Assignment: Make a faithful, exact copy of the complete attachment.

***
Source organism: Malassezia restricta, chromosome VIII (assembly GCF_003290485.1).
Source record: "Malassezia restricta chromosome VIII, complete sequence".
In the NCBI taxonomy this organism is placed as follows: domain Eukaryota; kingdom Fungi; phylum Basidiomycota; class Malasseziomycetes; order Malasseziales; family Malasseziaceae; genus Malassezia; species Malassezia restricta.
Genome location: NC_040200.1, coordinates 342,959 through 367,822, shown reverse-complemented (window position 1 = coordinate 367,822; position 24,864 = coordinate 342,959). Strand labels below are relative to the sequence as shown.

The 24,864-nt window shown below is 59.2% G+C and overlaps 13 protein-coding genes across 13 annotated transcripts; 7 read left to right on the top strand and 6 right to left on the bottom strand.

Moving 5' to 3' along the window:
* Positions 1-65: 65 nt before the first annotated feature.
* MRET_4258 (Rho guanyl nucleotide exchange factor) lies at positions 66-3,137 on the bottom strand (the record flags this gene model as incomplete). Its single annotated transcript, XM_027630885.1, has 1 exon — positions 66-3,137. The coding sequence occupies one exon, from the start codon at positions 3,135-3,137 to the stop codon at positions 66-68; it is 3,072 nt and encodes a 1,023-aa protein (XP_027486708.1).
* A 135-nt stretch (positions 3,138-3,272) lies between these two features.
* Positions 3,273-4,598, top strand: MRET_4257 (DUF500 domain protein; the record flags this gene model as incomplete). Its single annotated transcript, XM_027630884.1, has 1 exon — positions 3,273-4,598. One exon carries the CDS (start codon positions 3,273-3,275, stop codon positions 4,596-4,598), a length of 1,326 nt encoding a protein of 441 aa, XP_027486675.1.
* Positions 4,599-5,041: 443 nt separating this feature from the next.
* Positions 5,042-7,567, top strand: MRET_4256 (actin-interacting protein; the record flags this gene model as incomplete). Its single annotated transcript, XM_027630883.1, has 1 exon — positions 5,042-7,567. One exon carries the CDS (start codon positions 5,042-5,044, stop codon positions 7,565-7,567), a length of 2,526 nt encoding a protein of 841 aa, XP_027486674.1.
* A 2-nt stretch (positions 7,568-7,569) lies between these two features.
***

Source organism: Malassezia restricta, chromosome VIII (assembly GCF_003290485.1).
Source record: "Malassezia restricta chromosome VIII, complete sequence".
In the NCBI taxonomy this organism is placed as follows: domain Eukaryota; kingdom Fungi; phylum Basidiomycota; class Malasseziomycetes; order Malasseziales; family Malasseziaceae; genus Malassezia; species Malassezia restricta.
Genome location: NC_040200.1, coordinates 342,959 through 367,822, shown reverse-complemented (window position 1 = coordinate 367,822; position 24,864 = coordinate 342,959). Strand labels below are relative to the sequence as shown.

The 24,864-nt window shown below is 59.2% G+C and overlaps 13 protein-coding genes across 13 annotated transcripts; 7 read left to right on the top strand and 6 right to left on the bottom strand.

Moving 5' to 3' along the window:
* Positions 1-65: 65 nt before the first annotated feature.
* MRET_4258 (Rho guanyl nucleotide exchange factor) lies at positions 66-3,137 on the bottom strand (the record flags this gene model as incomplete). Its single annotated transcript, XM_027630885.1, has 1 exon — positions 66-3,137. The coding sequence occupies one exon, from the start codon at positions 3,135-3,137 to the stop codon at positions 66-68; it is 3,072 nt and encodes a 1,023-aa protein (XP_027486708.1).
* A 135-nt stretch (positions 3,138-3,272) lies between these two features.
* Positions 3,273-4,598, top strand: MRET_4257 (DUF500 domain protein; the record flags this gene model as incomplete). Its single annotated transcript, XM_027630884.1, has 1 exon — positions 3,273-4,598. One exon carries the CDS (start codon positions 3,273-3,275, stop codon positions 4,596-4,598), a length of 1,326 nt encoding a protein of 441 aa, XP_027486675.1.
* Positions 4,599-5,041: 443 nt separating this feature from the next.
* Positions 5,042-7,567, top strand: MRET_4256 (actin-interacting protein; the record flags this gene model as incomplete). Its single annotated transcript, XM_027630883.1, has 1 exon — positions 5,042-7,567. One exon carries the CDS (start codon positions 5,042-5,044, stop codon positions 7,565-7,567), a length of 2,526 nt encoding a protein of 841 aa, XP_027486674.1.
* A 2-nt stretch (positions 7,568-7,569) lies between these two features.